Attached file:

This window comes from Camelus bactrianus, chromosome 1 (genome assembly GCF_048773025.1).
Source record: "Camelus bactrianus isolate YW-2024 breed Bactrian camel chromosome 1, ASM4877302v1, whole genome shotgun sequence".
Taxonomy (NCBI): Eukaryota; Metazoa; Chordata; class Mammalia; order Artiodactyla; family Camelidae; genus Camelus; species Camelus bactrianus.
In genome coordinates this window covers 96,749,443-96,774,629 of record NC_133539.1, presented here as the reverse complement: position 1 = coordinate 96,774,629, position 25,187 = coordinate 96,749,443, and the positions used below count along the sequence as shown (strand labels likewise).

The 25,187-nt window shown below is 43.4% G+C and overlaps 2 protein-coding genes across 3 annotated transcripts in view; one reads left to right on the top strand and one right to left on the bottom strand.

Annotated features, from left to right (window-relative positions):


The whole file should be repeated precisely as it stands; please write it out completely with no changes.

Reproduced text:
This window comes from Camelus bactrianus, chromosome 1 (genome assembly GCF_048773025.1).
Source record: "Camelus bactrianus isolate YW-2024 breed Bactrian camel chromosome 1, ASM4877302v1, whole genome shotgun sequence".
Taxonomy (NCBI): Eukaryota; Metazoa; Chordata; class Mammalia; order Artiodactyla; family Camelidae; genus Camelus; species Camelus bactrianus.
In genome coordinates this window covers 96,749,443-96,774,629 of record NC_133539.1, presented here as the reverse complement: position 1 = coordinate 96,774,629, position 25,187 = coordinate 96,749,443, and the positions used below count along the sequence as shown (strand labels likewise).

The 25,187-nt window shown below is 43.4% G+C and overlaps 2 protein-coding genes across 3 annotated transcripts in view; one reads left to right on the top strand and one right to left on the bottom strand.

Annotated features, from left to right (window-relative positions):